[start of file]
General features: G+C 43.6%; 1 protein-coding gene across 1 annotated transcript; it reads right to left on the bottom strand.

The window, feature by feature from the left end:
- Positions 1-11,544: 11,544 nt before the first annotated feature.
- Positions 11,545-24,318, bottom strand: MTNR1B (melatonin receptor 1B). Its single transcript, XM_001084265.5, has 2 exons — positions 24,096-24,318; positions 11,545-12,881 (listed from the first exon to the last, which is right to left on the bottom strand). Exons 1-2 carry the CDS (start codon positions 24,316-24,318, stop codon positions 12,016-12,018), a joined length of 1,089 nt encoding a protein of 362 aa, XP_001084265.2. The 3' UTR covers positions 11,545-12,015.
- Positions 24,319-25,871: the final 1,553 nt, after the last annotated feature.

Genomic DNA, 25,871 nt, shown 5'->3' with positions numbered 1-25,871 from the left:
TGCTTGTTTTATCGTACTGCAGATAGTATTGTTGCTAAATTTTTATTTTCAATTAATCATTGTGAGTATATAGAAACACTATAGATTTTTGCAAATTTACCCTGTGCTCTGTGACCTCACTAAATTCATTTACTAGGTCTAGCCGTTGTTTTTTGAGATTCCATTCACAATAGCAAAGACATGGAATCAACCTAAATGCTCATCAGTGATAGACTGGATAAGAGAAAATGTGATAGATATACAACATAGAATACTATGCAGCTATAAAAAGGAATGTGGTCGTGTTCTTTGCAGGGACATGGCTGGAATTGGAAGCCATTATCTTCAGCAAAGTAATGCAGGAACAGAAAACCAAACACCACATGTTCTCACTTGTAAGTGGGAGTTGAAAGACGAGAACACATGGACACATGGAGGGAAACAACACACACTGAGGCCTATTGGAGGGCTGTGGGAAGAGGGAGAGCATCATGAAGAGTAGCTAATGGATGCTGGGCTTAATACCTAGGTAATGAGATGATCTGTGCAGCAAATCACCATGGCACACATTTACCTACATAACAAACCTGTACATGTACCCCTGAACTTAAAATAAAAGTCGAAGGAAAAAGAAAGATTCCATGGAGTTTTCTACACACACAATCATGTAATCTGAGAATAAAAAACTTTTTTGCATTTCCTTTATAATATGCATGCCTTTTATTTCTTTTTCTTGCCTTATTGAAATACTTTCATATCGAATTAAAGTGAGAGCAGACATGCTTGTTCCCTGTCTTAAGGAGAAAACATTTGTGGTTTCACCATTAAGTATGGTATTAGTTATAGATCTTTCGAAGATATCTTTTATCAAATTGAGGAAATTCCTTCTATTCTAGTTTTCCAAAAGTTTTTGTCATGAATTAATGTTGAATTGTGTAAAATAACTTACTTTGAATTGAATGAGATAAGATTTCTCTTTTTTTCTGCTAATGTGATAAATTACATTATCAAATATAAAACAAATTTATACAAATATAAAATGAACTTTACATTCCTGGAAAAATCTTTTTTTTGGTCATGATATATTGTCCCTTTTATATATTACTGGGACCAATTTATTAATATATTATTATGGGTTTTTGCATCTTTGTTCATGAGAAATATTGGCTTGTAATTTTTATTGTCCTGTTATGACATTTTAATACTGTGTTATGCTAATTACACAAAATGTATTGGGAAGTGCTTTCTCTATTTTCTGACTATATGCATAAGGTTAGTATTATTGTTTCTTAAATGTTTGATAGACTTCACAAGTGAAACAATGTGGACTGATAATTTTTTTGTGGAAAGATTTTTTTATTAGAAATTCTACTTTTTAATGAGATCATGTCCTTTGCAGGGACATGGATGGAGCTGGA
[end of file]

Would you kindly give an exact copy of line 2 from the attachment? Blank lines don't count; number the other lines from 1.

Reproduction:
The window, feature by feature from the left end: